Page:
If you have regular clients who you’ve worked with for a while, it’s easy to forget what it was like in the beginning, when you worked really hard to make then happy and they really appreciated all of the time and energy you put into their work.
Like other relationships, you may get used to receiving messages from them, scheduling their work into your day, and having periodic status calls. You fall into a routine, and it can be a good thing because your relationship just works.
Falling Out of Love
But sometimes, things can get a little too comfortable and turn stale. Maybe you lag when returning their calls, or don’t quite put in as much effort as you once did. Maybe you forget why they selected you over your competition in the first place, and start to take for granted that they will always be there.
If you see the signs of this happening, it may be time to regroup, bring back some of the “new relationship” fire and put a little more focus on their value as a client.
Put on the White Gloves
Every client wants to feel like they’re important, like their work is the most important work you are doing (even if they know that’s not always the case). When you first start working with a new client, you probably put in extra effort to make sure they were getting the white glove treatment. Maybe you responded to all calls and emails the same business day, or turned around projects faster than normal.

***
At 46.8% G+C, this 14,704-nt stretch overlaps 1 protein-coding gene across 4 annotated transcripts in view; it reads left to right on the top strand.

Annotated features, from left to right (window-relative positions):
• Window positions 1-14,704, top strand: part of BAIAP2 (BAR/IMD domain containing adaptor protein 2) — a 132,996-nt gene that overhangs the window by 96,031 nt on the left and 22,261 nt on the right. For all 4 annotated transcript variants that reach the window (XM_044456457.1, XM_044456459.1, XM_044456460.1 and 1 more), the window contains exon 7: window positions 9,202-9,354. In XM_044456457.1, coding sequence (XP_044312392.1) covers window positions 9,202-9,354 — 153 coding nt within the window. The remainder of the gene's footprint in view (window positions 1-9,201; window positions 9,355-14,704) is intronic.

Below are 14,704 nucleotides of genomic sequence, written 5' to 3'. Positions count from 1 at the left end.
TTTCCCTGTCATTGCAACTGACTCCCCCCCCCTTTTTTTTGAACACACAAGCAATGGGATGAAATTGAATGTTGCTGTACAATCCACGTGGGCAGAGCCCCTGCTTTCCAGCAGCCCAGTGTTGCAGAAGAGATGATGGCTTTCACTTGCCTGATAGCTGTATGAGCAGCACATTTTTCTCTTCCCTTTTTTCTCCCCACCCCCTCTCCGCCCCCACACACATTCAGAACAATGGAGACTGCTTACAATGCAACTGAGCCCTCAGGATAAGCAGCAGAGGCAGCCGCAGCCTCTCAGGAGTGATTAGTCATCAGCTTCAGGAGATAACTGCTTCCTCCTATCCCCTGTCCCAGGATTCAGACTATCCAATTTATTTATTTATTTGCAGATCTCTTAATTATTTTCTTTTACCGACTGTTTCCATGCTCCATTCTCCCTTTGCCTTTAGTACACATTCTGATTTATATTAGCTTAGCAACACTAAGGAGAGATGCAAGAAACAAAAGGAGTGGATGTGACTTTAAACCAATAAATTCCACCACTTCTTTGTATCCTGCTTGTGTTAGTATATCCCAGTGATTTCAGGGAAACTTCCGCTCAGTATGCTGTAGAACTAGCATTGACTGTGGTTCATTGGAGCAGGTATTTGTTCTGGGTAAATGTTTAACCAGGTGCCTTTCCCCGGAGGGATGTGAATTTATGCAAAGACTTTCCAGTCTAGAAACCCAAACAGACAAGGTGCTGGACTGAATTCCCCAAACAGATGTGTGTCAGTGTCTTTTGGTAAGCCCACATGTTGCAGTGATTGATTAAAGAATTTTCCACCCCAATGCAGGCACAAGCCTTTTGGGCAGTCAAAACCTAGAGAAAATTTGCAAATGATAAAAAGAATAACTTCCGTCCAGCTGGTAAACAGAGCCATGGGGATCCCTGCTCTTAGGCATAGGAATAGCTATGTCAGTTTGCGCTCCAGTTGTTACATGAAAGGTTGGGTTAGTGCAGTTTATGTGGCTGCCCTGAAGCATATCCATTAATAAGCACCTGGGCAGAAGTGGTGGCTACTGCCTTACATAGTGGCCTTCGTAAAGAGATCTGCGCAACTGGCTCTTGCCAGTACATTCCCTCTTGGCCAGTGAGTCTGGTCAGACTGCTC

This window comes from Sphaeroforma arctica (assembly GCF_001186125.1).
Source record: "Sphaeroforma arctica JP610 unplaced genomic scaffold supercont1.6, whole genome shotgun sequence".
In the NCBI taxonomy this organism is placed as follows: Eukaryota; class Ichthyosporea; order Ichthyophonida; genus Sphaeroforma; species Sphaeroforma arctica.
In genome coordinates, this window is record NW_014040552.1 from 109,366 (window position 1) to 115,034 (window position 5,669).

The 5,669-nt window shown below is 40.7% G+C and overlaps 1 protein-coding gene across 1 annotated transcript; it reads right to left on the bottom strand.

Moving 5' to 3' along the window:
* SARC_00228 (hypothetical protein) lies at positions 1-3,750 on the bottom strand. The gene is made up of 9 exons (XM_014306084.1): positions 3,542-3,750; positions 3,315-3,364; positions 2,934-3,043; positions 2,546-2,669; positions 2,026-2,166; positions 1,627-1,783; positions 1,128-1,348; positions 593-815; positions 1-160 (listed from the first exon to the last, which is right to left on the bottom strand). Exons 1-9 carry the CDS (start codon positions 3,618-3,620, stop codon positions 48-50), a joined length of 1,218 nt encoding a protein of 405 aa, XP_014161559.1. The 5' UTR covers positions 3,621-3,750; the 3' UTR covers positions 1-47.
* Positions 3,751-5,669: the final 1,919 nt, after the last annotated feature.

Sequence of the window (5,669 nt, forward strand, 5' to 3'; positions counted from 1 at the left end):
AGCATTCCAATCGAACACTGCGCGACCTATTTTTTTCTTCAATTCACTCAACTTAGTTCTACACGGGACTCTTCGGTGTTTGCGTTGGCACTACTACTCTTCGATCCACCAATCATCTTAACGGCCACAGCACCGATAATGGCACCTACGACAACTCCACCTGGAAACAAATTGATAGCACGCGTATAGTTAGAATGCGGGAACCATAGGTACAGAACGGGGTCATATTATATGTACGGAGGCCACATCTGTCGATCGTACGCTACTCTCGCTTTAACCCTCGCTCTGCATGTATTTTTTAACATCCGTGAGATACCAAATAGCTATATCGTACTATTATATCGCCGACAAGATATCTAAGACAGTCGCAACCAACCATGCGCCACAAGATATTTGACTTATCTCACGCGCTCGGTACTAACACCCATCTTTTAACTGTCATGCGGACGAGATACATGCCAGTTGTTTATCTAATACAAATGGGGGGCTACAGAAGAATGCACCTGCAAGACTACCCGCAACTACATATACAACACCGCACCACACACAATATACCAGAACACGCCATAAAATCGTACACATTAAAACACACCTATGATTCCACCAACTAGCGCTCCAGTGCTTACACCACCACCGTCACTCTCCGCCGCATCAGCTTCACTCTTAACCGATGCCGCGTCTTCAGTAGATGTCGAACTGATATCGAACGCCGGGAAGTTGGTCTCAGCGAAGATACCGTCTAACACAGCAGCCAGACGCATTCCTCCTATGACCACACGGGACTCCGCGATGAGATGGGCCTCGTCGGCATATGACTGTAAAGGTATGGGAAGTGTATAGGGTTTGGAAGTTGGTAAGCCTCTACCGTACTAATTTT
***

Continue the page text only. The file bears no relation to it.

Eventually, that kind of attention has to wane because you do have other clients and other work, but you can still give the impression that work coming in from each client is a priority for you. And it’s easy to do by being responsive, giving your full attention when communicating, and providing consistent results.
Get to Know Them
I’m a believer in sharing a little of your personal life in your business relationships. Not only does this foster a stronger connection, but it can also lead to increased respect, new work and a lot of referrals. Plus, it makes for much more interesting work relationships when you add in a “real-life” dimension.
With long-term clients, make a point to continue to learn about them, their businesses and any aspects of their personal lives they share. Something as simple as recognizing a client’s birthday or an accomplishment of their child can have a huge positive impact on your relationship.
Go Back to the Beginning
Think back to when you started working with the client, or even before that when you were in the prospect stage. Why was this client desirable for you? What did winning their work mean for you and your business?
While the relationship may have grown and changed since it started, reflecting on the beginning can be a great reminder of how far you’ve come and reiterate how important it is to keep them happy so you can continue to develop your relationship.
Do you have long-term clients? Do you ever get too comfortable with the relationship?
Image credit: Ambrozjo